Our courses teach you how to problem solve. We offer a well-rounded set of courses that will be of use to any student, whether they major in mathematics, economics, oceanography or physics.
“The good thing about our department is that people here have quite a good reputation for teaching. A lot of faculty have got awards for teaching.” says Alan Coley, a university research professor of mathematics.
Another big advantage at Dalhousie is the small size of our program. Some first year classes can be large, but our fast-track first year calculus course has only 30 students on average and our upper-level classes are quite small.
"You get a lot of personal attention. There’s a lot of project work. Basically, we try to educate the students so they can solve problems on their own," says Jeannette Janssen.
MATH 2120Methods for Ordinary Differential Equations
A comprehensive introduction to the theory of ordinary differential equations (ODEs), which is a broad field in pure and applied mathematics with numerous applications in other sciences. The topics include: special types of ODEs of 1st order, homogeneous and inhomogeneous linear ODEs with constant coefficients, Laplace transforms, systems of ODEs.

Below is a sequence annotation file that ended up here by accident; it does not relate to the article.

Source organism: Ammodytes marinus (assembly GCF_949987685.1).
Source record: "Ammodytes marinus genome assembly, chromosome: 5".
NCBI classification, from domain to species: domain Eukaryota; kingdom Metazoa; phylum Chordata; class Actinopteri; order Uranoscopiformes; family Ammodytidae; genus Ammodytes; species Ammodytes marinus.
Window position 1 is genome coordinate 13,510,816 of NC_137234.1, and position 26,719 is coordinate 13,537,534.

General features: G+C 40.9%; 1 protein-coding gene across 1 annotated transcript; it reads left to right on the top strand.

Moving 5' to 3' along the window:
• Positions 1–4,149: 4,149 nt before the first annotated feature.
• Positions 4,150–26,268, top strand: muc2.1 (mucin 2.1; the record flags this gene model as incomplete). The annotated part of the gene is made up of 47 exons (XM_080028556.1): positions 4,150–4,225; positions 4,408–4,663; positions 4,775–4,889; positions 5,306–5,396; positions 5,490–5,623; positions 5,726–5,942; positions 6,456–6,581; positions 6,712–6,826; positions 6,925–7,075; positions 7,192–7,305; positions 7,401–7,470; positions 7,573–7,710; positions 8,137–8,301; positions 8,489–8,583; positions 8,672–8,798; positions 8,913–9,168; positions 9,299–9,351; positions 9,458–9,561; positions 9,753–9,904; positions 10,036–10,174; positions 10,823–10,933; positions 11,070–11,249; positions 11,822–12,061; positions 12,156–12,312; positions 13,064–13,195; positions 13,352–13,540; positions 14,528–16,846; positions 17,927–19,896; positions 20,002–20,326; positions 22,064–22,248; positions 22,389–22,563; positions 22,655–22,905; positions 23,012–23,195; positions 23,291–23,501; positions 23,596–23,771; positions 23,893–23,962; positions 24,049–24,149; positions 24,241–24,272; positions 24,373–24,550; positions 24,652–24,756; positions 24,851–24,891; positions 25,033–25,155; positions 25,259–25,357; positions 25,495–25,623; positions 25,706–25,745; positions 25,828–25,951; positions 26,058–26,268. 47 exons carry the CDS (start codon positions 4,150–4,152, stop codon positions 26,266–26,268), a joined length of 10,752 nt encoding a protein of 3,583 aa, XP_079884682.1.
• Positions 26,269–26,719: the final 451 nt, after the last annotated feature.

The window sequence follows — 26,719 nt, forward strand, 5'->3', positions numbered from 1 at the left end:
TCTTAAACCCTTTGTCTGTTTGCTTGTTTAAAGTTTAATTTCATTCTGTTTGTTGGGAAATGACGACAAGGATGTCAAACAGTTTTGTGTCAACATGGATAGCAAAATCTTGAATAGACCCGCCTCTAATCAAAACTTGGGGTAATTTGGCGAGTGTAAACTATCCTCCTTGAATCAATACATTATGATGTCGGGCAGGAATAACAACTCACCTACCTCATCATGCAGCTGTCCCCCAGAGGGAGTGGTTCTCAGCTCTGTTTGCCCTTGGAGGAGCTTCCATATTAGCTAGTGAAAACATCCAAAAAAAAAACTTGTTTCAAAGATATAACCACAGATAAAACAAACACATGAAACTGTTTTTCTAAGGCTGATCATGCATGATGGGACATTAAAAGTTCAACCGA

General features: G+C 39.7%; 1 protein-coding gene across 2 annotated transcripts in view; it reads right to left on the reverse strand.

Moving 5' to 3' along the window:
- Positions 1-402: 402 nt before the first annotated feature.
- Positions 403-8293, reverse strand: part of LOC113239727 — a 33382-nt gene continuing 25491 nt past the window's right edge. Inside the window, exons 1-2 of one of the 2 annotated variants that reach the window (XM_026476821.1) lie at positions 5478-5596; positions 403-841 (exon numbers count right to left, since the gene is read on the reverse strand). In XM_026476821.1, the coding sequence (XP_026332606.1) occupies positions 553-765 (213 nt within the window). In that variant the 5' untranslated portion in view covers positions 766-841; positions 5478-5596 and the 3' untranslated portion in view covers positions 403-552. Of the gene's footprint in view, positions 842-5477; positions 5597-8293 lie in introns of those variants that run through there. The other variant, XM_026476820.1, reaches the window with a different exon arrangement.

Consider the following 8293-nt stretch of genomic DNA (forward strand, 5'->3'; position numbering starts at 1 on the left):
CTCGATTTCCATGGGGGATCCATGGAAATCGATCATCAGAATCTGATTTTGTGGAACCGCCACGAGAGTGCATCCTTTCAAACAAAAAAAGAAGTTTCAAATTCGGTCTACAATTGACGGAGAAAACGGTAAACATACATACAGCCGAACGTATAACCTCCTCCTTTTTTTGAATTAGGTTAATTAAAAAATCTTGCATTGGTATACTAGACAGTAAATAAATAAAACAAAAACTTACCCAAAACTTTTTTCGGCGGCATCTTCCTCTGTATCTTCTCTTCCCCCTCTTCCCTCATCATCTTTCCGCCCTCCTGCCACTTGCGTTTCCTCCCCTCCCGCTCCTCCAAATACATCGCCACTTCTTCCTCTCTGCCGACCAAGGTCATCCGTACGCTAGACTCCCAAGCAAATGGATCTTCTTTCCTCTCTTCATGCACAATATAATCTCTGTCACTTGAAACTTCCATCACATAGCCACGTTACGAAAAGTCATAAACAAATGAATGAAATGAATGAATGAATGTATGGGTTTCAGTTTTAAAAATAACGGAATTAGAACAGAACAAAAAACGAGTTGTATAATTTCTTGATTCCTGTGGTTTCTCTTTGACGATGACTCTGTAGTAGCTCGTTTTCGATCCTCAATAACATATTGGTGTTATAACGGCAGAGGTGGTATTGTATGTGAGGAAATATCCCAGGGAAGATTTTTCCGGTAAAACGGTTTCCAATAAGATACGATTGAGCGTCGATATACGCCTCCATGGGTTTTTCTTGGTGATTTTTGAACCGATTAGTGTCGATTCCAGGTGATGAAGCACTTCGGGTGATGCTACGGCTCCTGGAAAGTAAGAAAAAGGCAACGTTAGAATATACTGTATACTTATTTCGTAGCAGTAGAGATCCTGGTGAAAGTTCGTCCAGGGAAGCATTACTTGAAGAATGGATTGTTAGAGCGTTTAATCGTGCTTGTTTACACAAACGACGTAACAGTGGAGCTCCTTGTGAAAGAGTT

Prerequisites: MATH 1010.03 and MATH 2030.03, or permission of the instructor.
Exclusions: MATH 3110.03
MATH 3070Theory of Numbers
Topics include: congruences and residues; elementary properties of congruences, linear congruences, theorems of Fermat, Euler and Wilson, Chinese remainder theorem, quadratic residues, law of quadratic reciprocity, Legendre, Jacobi and Kronecker symbols, arithmetic functions, algebraic fields, algebraic numbers and integers, uniqueness of factorization, elementary properties of ideals, and class number.
Prerequisites: MATH 2040.03 (or 2135.03)
MATH 3400Classical Game Theory
This course will cover the important concepts of classical game theory: game trees, dominance, zero-sum games, saddle points, utility theory, non-zero sum games, Nash equilibrium, non-competitive solutions, Prisoner's dilemma, Chicken, Newcomb's problem. There will be applications to many areas including anthropology, biology, business, economics and philosophy.
Prerequisites: MATH 2030.03